If non-directory information is needed to address a disaster or other health or safety emergency, school officials may disclose that information to appropriate parties, without consent, if the College determines that knowledge of that information is necessary to protect the health or safety of the student or other individuals.
The right to file a complaint with the U.S. Department of Education concerning alleged failures by Valor Christian College Maryland to comply with the requirements of FERPA. The name and office that administrates FERPA is:
Family Compliance Policy Office
US Department of Education
400 Maryland Ave, SW
Washington DC, 20202-4605
FERPA requires that Valor Christian College, with certain exceptions, obtain the student's written consent prior to the disclosure of personally identifiable information from the student's education records. However, the College may disclose appropriately designated "directory information" without written consent, unless the student has advised the College to the contrary in accordance with College procedures. The primary purpose of directory information is to allow the College to include this type of information from the student's education records in certain institutional publications. Examples include the annual yearbook, Dean's List or other recognition lists, graduation programs; and directory information. Directory information is information that is generally not considered harmful or an invasion of privacy if released, can also be disclosed to outside organizations without a student's prior written consent. Outside organizations include, but are not limited to, companies that manufacture class rings or publish yearbooks.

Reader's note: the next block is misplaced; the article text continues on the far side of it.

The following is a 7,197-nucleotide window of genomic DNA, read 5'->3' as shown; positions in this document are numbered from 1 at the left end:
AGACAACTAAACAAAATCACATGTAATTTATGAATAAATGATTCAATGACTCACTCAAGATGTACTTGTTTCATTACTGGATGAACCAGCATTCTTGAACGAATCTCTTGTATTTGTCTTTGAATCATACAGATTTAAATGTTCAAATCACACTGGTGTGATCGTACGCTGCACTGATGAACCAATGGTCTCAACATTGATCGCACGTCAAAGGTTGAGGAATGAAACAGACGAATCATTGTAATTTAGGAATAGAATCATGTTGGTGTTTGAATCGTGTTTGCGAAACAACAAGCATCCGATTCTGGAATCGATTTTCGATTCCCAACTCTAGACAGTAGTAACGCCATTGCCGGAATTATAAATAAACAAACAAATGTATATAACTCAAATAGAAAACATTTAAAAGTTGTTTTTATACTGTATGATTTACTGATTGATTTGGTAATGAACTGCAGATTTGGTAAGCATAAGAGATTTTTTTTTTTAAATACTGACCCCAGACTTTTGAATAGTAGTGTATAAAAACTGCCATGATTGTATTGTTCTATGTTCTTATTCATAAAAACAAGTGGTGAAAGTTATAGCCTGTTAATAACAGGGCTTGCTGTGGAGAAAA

Valor Christian College considers the following information to be directory information which can be released without the written consent of the student: name; photo; home, dorm, local, and e-mail address; home, dorm, local phone number; voice mailbox; class year; enrollment status; participation in officially recognized activities and sports; and weight and height of members of athletic teams. Every student has the right to file a written request with the College (Office of the Registrar) to restrict the listing of directory information in the electronic address directory. If a student does not want the College to disclose directory information from the student's education records without the student's prior written consent, the student must notify the College annually, in writing, within the first week of classes:
Office of the Registrar
Valor Christian College
P.O. Box 800
Columbus, OH 43216.
The College may disclose educational records to the parents of a dependent student, as defined in Title 26 USCSS 152 of the Internal Revenue Code. Proof of dependency must be on record with the College or provided to the office responsible for maintaining records prior to disclosure of the records. Students may also sign an Authorization to Disclose Education Records to Parents and/or other third-parties to release grades and other necessary information such as full-time enrollment status when required by insurance agencies, scholarship providers, etc.